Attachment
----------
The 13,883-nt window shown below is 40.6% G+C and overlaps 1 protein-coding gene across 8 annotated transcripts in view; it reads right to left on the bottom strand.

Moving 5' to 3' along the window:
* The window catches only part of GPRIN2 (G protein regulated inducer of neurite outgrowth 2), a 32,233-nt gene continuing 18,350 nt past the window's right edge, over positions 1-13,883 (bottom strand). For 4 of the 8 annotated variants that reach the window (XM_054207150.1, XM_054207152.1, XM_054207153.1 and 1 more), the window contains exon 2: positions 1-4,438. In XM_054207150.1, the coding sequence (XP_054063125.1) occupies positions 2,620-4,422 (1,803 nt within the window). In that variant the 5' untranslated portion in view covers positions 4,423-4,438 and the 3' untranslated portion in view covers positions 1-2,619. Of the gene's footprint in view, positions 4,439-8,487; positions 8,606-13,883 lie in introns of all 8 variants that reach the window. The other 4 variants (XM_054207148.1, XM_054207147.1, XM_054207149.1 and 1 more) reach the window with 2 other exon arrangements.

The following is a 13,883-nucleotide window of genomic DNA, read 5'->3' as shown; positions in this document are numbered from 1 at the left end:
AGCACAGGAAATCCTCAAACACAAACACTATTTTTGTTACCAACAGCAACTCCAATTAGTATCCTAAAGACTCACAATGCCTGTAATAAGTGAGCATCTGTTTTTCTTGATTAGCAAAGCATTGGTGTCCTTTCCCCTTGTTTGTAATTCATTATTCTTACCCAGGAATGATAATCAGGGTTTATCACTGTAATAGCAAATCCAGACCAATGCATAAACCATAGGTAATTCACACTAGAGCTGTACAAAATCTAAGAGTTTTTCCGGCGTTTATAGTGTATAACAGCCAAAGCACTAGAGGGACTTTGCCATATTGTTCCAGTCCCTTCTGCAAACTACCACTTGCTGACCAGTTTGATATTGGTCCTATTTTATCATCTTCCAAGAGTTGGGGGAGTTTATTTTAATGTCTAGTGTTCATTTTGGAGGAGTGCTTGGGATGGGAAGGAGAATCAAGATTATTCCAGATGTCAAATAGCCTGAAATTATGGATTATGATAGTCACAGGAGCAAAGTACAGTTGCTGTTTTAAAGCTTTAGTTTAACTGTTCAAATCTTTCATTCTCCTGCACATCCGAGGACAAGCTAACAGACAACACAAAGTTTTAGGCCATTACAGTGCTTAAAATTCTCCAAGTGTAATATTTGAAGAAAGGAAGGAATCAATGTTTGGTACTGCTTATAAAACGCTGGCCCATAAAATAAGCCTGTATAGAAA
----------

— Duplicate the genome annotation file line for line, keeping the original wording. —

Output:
The 13,883-nt window shown below is 40.6% G+C and overlaps 1 protein-coding gene across 8 annotated transcripts in view; it reads right to left on the bottom strand.

Moving 5' to 3' along the window:
* The window catches only part of GPRIN2 (G protein regulated inducer of neurite outgrowth 2), a 32,233-nt gene continuing 18,350 nt past the window's right edge, over positions 1-13,883 (bottom strand). For 4 of the 8 annotated variants that reach the window (XM_054207150.1, XM_054207152.1, XM_054207153.1 and 1 more), the window contains exon 2: positions 1-4,438. In XM_054207150.1, the coding sequence (XP_054063125.1) occupies positions 2,620-4,422 (1,803 nt within the window). In that variant the 5' untranslated portion in view covers positions 4,423-4,438 and the 3' untranslated portion in view covers positions 1-2,619. Of the gene's footprint in view, positions 4,439-8,487; positions 8,606-13,883 lie in introns of all 8 variants that reach the window. The other 4 variants (XM_054207148.1, XM_054207147.1, XM_054207149.1 and 1 more) reach the window with 2 other exon arrangements.

The following is a 13,883-nucleotide window of genomic DNA, read 5'->3' as shown; positions in this document are numbered from 1 at the left end:
AGCACAGGAAATCCTCAAACACAAACACTATTTTTGTTACCAACAGCAACTCCAATTAGTATCCTAAAGACTCACAATGCCTGTAATAAGTGAGCATCTGTTTTTCTTGATTAGCAAAGCATTGGTGTCCTTTCCCCTTGTTTGTAATTCATTATTCTTACCCAGGAATGATAATCAGGGTTTATCACTGTAATAGCAAATCCAGACCAATGCATAAACCATAGGTAATTCACACTAGAGCTGTACAAAATCTAAGAGTTTTTCCGGCGTTTATAGTGTATAACAGCCAAAGCACTAGAGGGACTTTGCCATATTGTTCCAGTCCCTTCTGCAAACTACCACTTGCTGACCAGTTTGATATTGGTCCTATTTTATCATCTTCCAAGAGTTGGGGGAGTTTATTTTAATGTCTAGTGTTCATTTTGGAGGAGTGCTTGGGATGGGAAGGAGAATCAAGATTATTCCAGATGTCAAATAGCCTGAAATTATGGATTATGATAGTCACAGGAGCAAAGTACAGTTGCTGTTTTAAAGCTTTAGTTTAACTGTTCAAATCTTTCATTCTCCTGCACATCCGAGGACAAGCTAACAGACAACACAAAGTTTTAGGCCATTACAGTGCTTAAAATTCTCCAAGTGTAATATTTGAAGAAAGGAAGGAATCAATGTTTGGTACTGCTTATAAAACGCTGGCCCATAAAATAAGCCTGTATAGAAA